Syfy Insider Exclusive

Create a free profile to get unlimited access to exclusive videos, sweepstakes, and more!

Sign Up For Free to View

WIRE Buzz: Filoni teases Mandalorian S2; why Wonder Woman 1984 has two baddies; more

By Josh Weiss
Dave Filoni

Our reunion with Din Djarin (Pedro Pascal) and Baby Yoda is still months away, but Mandalorian executive producer Dave Filoni is here to whet our appetites for Season 2.

"I wrote in Clone Wars 'experience outranks everything,' and I need to get some," he told Entertainment Weekly. "So it was a great learning experience, working with a great team of people, working with Jon. I've applied what I've learned into the second season to the best of my abilities."

Filoni (who also serves as a writer and director on the live-action Star Wars series) added that "everything is getting better and better, and everyone was energized from the reaction we got from the first season. We're looking forward to sharing it with everybody when we're finished."

The Mandalorian

The big draw of the sophomore season is obviously going to be the live-action Ahsoka Tano played by Marvel Netflix's Rosario Dawson. The character's animated arc will come to a close in the Clone Wars series finale (airing this coming Monday), but that won't be the last fans see of her.

"When we started in 2008 giving Anakin Skywalker a young Padawan wasn't at top of mind for a lot of people. It seemed a bit out of left field and risky. George always knew that it would work if we did it the right way," Filoni said. "The great thing about the character is she's proved herself and earned her place among the Star Wars leads out there. So whatever the future holds, who knows?"

The Mandalorian returns to Disney+ this fall. A third season has already been ordered.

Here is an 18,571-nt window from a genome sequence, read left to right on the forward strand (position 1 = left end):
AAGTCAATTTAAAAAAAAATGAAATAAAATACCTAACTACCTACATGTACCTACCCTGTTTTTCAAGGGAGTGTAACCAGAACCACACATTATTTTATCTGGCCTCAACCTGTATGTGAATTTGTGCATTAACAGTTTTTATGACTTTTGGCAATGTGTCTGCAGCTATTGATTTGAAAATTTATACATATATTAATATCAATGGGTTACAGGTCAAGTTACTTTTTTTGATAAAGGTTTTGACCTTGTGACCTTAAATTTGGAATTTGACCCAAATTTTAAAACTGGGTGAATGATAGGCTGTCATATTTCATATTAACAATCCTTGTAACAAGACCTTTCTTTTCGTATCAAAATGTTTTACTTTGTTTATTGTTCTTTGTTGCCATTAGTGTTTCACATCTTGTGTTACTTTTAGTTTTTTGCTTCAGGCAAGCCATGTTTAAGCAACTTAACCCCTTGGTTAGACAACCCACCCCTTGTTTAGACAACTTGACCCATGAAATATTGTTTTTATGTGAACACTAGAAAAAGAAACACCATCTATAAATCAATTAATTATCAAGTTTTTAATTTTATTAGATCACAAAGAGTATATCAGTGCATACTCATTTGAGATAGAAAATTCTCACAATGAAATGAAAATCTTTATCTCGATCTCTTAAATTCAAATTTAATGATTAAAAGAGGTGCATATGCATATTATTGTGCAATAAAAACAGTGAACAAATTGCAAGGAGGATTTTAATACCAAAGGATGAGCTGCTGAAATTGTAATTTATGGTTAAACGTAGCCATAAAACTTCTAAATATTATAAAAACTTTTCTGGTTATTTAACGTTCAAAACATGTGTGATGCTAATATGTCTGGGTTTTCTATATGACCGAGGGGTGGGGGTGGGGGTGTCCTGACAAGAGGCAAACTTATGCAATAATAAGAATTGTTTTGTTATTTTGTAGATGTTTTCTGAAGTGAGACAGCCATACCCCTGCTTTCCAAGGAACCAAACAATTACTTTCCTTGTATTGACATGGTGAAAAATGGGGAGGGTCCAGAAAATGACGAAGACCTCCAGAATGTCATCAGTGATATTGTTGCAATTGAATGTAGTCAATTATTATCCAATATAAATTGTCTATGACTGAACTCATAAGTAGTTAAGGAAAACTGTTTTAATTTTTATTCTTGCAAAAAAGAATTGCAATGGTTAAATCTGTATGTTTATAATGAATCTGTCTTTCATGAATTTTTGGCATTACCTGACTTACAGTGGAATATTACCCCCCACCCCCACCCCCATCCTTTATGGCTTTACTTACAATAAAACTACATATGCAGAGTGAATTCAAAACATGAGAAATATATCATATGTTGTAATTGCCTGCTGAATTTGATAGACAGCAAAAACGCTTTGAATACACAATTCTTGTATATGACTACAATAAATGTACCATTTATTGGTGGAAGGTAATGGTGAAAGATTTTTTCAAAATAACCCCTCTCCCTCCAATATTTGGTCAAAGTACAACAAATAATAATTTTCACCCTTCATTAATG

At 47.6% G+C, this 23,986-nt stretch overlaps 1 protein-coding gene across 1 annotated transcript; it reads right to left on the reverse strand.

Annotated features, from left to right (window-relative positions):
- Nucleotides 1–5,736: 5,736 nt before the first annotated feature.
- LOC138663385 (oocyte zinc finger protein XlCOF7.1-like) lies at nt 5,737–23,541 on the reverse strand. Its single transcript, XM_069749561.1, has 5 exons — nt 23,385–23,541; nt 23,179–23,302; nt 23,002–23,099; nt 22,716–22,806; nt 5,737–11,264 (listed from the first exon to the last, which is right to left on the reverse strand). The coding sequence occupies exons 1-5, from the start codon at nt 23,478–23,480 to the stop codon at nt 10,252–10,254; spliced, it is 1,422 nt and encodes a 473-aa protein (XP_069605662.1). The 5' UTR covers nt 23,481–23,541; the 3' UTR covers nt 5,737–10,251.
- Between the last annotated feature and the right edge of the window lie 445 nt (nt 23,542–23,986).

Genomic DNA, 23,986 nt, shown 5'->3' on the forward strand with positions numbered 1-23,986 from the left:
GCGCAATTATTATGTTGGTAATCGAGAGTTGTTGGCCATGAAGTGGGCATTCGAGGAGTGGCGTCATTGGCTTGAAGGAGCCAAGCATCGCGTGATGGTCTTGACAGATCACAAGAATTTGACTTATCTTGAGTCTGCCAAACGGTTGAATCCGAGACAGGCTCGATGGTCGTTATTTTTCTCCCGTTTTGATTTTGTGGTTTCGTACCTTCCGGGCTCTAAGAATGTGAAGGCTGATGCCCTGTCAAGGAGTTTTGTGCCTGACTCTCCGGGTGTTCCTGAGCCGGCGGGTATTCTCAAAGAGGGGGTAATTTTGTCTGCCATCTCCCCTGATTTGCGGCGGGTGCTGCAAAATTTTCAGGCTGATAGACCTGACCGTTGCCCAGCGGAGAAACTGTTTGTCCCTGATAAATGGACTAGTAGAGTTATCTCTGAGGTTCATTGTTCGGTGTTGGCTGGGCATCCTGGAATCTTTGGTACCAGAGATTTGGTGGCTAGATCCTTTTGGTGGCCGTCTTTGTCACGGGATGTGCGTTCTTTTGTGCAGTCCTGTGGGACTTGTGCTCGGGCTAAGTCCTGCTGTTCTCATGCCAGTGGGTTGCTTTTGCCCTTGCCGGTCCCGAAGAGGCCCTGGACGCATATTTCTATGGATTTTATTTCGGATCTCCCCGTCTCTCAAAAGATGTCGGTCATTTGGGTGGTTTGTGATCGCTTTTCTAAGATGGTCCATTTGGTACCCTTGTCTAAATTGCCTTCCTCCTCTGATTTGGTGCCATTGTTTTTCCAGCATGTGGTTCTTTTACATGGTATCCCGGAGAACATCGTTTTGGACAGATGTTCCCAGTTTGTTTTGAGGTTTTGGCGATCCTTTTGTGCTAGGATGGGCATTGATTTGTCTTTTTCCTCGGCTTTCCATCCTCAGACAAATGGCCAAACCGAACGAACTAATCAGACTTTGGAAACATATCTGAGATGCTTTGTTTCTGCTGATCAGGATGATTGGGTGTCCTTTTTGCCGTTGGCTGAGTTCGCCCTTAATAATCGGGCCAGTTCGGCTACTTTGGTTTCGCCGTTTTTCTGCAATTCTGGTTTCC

When Gal Gadot's Diana Prince returns to the big screen in Wonder Woman 1984, she'll be facing off against two classic DC villains: Cheetah (Kristen Wiig) and Maxwell Lord (Pedro Pascal). Recently chatting with Total Film, returning writer-director Patty Jenkins explained why the sequel warranted the inclusion of an antagonist duo.

“It turned out that the story was the thing that gave birth to the need for both [villains],” she said. “It wasn’t that I thought I needed both. Cheetah was the villain that we were focused on having in this movie, but then Max Lord, throughout the history of Wonder Woman comics – he serves a very mechanical purpose, often." 

As we learned in April, WW84 finds Diana working at the Smithsonian in Washington, D.C. Barbara Ann Minerva (eventually Cheetah) is a fellow academic at the museum and envies everything about Diana. That jealously puts Minerva on a path to team up with greedy businessman Lord.

Wonder Woman 1984

Jenkins once again addressed the return of Chris Pine's Steve Trevor, who everyone thought died at the end of the first Wonder Woman. The explanation for his survival (and why he hasn't aged a day since 1918) is still a mystery. Nevertheless, the director assured Total Film that Trevor's part isn't a gimmick, but an integral part of the plot.

“You all go on the journey together,” she added. “The movie and the characters all go on a journey together. It did not at all come from, ‘We’ve got to have Steve back.’ I was so pleased when I thought of the story idea, and then intrinsic to that story was Steve coming back, because we love Chris. But it just came naturally.”

Wonder Woman 1984 is hoping to hit theaters Friday, August 14.

And lastly, Sony has revealed the official name for its series of films centered on Spider-Man and his greatest foes. Per IGN, the studio officially refers to the web-slinging, symbiote-bonding franchise as the "Sony Pictures Universe of Marvel Characters." or simply "the Spidey-verse."

These monikers were provided to IGN as clarification after the Spider-Man movie Twitter account referred to the shared world as "the Spider-Man Universe of Characters."

The next Spidey-Verse project on the docket is Daniel Espinosa's Morbius. Starring Jared Leto as a scientist gifted (or cursed, depending on how you look at it) with vampiric abilities, the film was slated to arrive this summer, but was pushed to March 19, 2021 as a result of the coronavirus.

Then there's Venom: Let There Be Carnage, which now arrives on June 25, 2021. Directed by Andy Serkis, the sequel features Woody Harrelson as Cletus Kasady, a psychotic murderer made all the more dangerous by a symbiote named Carnage.

The sequel to Spider-Man: Far From Home was moved from July 2021 to Nov. 5, 2021, while Into the Spider-Verse 2 swung over to Oct. 7, 2022 from its original April 2022 release.